The better your casting, the more and fun you’ll have and the more relaxed you’ll be on the water. Pete Kutzer is one of the finest casting instructors in the world, and he’s one of the finest anglers you’ll meet. This means that he teaches casting as a way to have more enjoyable fishing, so he’s pragmatic and flexible. He practices his own casting almost every day, and he gives us hints on how to practice at home, no matter what kind of fishing you end up doing. You’ll be glad you did—and so will your guide, if you hire one.
In the Fly Box, we have some interesting questions and helpful tips from listeners, including:
- I need a rod for bass fishing, as well as for throwing streamers for trout. I only have light trout rods. Which rod should I choose?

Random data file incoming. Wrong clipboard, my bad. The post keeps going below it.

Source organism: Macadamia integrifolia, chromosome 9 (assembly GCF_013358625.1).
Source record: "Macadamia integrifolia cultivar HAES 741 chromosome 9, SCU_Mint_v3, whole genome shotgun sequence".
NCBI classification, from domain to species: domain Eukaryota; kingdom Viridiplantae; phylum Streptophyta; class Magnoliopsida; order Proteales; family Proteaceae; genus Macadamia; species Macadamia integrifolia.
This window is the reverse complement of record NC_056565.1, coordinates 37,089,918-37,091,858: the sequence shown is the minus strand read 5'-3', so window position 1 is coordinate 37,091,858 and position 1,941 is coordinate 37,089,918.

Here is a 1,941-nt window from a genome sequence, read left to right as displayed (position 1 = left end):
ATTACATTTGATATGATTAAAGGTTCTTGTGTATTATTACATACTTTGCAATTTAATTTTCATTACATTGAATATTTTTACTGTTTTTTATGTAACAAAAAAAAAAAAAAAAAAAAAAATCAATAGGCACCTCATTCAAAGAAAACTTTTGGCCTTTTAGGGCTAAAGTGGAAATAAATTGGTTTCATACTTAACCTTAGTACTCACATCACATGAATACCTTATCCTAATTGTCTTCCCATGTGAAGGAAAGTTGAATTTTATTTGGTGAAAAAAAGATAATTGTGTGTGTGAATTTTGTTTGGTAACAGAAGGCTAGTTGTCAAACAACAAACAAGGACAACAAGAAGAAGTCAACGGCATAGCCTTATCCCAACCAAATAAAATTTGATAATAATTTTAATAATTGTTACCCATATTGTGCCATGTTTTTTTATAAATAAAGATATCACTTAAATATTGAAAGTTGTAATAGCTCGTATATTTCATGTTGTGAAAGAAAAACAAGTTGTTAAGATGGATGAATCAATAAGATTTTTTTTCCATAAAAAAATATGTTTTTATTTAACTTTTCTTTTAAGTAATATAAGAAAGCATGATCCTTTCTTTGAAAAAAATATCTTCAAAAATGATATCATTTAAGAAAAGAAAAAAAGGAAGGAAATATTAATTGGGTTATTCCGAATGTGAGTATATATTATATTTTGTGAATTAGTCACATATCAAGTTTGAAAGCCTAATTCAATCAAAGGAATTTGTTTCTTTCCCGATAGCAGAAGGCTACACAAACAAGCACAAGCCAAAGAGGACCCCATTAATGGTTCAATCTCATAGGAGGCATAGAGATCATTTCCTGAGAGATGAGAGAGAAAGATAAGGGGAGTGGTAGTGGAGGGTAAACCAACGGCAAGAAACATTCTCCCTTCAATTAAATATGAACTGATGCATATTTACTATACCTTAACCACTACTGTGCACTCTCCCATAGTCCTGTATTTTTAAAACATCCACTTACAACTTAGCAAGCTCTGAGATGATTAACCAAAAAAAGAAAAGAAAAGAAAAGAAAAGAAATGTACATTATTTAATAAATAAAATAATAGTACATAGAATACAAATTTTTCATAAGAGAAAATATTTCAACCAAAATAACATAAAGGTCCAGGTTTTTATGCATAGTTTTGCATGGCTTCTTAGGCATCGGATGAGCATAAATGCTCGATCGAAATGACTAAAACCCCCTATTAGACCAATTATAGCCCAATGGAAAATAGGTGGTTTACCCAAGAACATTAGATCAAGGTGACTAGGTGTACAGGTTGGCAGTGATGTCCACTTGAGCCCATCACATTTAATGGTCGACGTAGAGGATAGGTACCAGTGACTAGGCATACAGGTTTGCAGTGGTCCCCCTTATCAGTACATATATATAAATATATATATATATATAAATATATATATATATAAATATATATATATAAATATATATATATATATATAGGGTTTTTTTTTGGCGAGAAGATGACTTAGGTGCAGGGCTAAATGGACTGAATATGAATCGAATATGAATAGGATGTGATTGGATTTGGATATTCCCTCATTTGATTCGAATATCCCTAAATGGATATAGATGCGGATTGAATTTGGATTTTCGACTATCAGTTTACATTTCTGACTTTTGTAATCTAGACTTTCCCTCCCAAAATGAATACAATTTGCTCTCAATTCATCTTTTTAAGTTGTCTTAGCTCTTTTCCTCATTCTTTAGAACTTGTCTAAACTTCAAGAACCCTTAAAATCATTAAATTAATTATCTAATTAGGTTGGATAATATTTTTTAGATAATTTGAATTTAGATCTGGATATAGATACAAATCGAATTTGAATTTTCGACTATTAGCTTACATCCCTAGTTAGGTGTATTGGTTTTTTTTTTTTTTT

- What is a competition hook, and how does it differ from a regular hook?
- A good tip on how to make matte beads from shiny gold ones without painting or markers.
- I know you should not go more than .002-inch difference when knotting on a tippet. Can I get away from bigger differences in heavy butt material?
- I have been fly fishing for 35 years and am looking for a more advanced course. Where should I go?
- Do you know anything about fishing in Switzerland?
- How can I target carp in dirty water?
- I am going Atlantic-salmon fishing in Norway. Can I use a single-handed rod even though most people use two-handers?
- A tip from a listener on always mashing down the barbs of hooks when fishing with kids.
- My line gets twisted when I fish with a dry/dropper arrangement. Is there any way to avoid this?
- My tungsten beads crack when I hit rocks behind me on my backcast. Are there beads that are more durable than tungsten?
- How can I fish the tails of pools in small streams without getting drag?
- I can’t get redfish running a surf line to eat my flies. Any suggestions?